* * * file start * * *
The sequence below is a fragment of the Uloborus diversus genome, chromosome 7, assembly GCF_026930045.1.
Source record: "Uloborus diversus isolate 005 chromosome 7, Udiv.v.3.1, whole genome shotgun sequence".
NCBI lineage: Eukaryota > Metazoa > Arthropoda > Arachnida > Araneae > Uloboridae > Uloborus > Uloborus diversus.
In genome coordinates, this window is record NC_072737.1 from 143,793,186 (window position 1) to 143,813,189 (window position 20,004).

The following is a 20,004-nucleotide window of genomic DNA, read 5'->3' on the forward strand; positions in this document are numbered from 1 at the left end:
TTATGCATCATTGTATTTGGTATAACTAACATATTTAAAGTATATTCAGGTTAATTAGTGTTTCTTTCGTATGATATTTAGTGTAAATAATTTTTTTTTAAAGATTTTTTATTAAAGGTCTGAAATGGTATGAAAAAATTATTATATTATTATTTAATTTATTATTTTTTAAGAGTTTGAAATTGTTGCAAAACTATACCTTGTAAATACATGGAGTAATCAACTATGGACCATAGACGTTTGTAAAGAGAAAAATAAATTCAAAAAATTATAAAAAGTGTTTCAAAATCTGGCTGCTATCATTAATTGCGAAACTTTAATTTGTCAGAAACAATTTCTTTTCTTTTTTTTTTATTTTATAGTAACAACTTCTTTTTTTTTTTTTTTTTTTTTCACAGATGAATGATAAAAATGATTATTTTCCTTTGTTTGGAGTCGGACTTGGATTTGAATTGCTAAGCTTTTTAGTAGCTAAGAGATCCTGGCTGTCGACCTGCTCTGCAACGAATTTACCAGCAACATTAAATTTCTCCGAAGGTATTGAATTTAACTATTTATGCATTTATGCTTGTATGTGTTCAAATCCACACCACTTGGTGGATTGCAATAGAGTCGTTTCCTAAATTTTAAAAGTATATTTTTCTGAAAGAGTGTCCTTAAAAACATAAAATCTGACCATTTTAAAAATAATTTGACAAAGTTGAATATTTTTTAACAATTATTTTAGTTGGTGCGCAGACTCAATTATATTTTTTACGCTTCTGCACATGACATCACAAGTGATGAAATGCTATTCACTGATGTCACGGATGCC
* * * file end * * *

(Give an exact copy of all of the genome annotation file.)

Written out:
The sequence below is a fragment of the Uloborus diversus genome, chromosome 7, assembly GCF_026930045.1.
Source record: "Uloborus diversus isolate 005 chromosome 7, Udiv.v.3.1, whole genome shotgun sequence".
NCBI lineage: Eukaryota > Metazoa > Arthropoda > Arachnida > Araneae > Uloboridae > Uloborus > Uloborus diversus.
In genome coordinates, this window is record NC_072737.1 from 143,793,186 (window position 1) to 143,813,189 (window position 20,004).

The following is a 20,004-nucleotide window of genomic DNA, read 5'->3' on the forward strand; positions in this document are numbered from 1 at the left end:
TTATGCATCATTGTATTTGGTATAACTAACATATTTAAAGTATATTCAGGTTAATTAGTGTTTCTTTCGTATGATATTTAGTGTAAATAATTTTTTTTTAAAGATTTTTTATTAAAGGTCTGAAATGGTATGAAAAAATTATTATATTATTATTTAATTTATTATTTTTTAAGAGTTTGAAATTGTTGCAAAACTATACCTTGTAAATACATGGAGTAATCAACTATGGACCATAGACGTTTGTAAAGAGAAAAATAAATTCAAAAAATTATAAAAAGTGTTTCAAAATCTGGCTGCTATCATTAATTGCGAAACTTTAATTTGTCAGAAACAATTTCTTTTCTTTTTTTTTTATTTTATAGTAACAACTTCTTTTTTTTTTTTTTTTTTTTTCACAGATGAATGATAAAAATGATTATTTTCCTTTGTTTGGAGTCGGACTTGGATTTGAATTGCTAAGCTTTTTAGTAGCTAAGAGATCCTGGCTGTCGACCTGCTCTGCAACGAATTTACCAGCAACATTAAATTTCTCCGAAGGTATTGAATTTAACTATTTATGCATTTATGCTTGTATGTGTTCAAATCCACACCACTTGGTGGATTGCAATAGAGTCGTTTCCTAAATTTTAAAAGTATATTTTTCTGAAAGAGTGTCCTTAAAAACATAAAATCTGACCATTTTAAAAATAATTTGACAAAGTTGAATATTTTTTAACAATTATTTTAGTTGGTGCGCAGACTCAATTATATTTTTTACGCTTCTGCACATGACATCACAAGTGATGAAATGCTATTCACTGATGTCACGGATGCC